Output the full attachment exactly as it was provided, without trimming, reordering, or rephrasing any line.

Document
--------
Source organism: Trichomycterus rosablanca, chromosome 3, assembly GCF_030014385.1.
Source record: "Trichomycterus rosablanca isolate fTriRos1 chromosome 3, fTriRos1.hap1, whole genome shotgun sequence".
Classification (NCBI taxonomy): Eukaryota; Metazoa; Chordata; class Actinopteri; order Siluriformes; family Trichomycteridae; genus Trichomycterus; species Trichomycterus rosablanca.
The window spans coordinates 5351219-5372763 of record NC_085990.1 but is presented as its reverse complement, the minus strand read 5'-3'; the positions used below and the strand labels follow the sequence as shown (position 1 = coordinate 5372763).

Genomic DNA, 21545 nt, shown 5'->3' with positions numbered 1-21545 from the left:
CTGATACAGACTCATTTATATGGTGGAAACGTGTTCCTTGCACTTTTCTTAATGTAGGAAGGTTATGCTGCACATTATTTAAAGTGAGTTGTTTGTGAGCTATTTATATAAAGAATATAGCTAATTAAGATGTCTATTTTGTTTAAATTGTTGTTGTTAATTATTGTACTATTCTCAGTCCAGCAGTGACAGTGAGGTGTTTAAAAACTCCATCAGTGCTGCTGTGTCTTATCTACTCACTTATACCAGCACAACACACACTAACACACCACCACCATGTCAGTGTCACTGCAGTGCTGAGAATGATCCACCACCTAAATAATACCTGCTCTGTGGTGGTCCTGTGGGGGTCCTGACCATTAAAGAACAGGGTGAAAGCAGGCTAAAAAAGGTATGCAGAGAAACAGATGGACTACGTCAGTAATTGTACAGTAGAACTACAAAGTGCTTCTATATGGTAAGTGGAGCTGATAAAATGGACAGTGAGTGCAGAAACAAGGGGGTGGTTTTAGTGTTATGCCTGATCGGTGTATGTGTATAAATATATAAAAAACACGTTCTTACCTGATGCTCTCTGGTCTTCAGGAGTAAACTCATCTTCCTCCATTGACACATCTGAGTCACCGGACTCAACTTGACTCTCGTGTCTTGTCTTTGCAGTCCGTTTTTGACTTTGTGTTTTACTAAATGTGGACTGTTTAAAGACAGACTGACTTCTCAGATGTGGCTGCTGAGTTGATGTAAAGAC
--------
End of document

Source organism: Trichomycterus rosablanca, chromosome 3, assembly GCF_030014385.1.
Source record: "Trichomycterus rosablanca isolate fTriRos1 chromosome 3, fTriRos1.hap1, whole genome shotgun sequence".
Classification (NCBI taxonomy): Eukaryota; Metazoa; Chordata; class Actinopteri; order Siluriformes; family Trichomycteridae; genus Trichomycterus; species Trichomycterus rosablanca.
The window spans coordinates 5351219-5372763 of record NC_085990.1 but is presented as its reverse complement, the minus strand read 5'-3'; the positions used below and the strand labels follow the sequence as shown (position 1 = coordinate 5372763).

Genomic DNA, 21545 nt, shown 5'->3' with positions numbered 1-21545 from the left:
CTGATACAGACTCATTTATATGGTGGAAACGTGTTCCTTGCACTTTTCTTAATGTAGGAAGGTTATGCTGCACATTATTTAAAGTGAGTTGTTTGTGAGCTATTTATATAAAGAATATAGCTAATTAAGATGTCTATTTTGTTTAAATTGTTGTTGTTAATTATTGTACTATTCTCAGTCCAGCAGTGACAGTGAGGTGTTTAAAAACTCCATCAGTGCTGCTGTGTCTTATCTACTCACTTATACCAGCACAACACACACTAACACACCACCACCATGTCAGTGTCACTGCAGTGCTGAGAATGATCCACCACCTAAATAATACCTGCTCTGTGGTGGTCCTGTGGGGGTCCTGACCATTAAAGAACAGGGTGAAAGCAGGCTAAAAAAGGTATGCAGAGAAACAGATGGACTACGTCAGTAATTGTACAGTAGAACTACAAAGTGCTTCTATATGGTAAGTGGAGCTGATAAAATGGACAGTGAGTGCAGAAACAAGGGGGTGGTTTTAGTGTTATGCCTGATCGGTGTATGTGTATAAATATATAAAAAACACGTTCTTACCTGATGCTCTCTGGTCTTCAGGAGTAAACTCATCTTCCTCCATTGACACATCTGAGTCACCGGACTCAACTTGACTCTCGTGTCTTGTCTTTGCAGTCCGTTTTTGACTTTGTGTTTTACTAAATGTGGACTGTTTAAAGACAGACTGACTTCTCAGATGTGGCTGCTGAGTTGATGTAAAGAC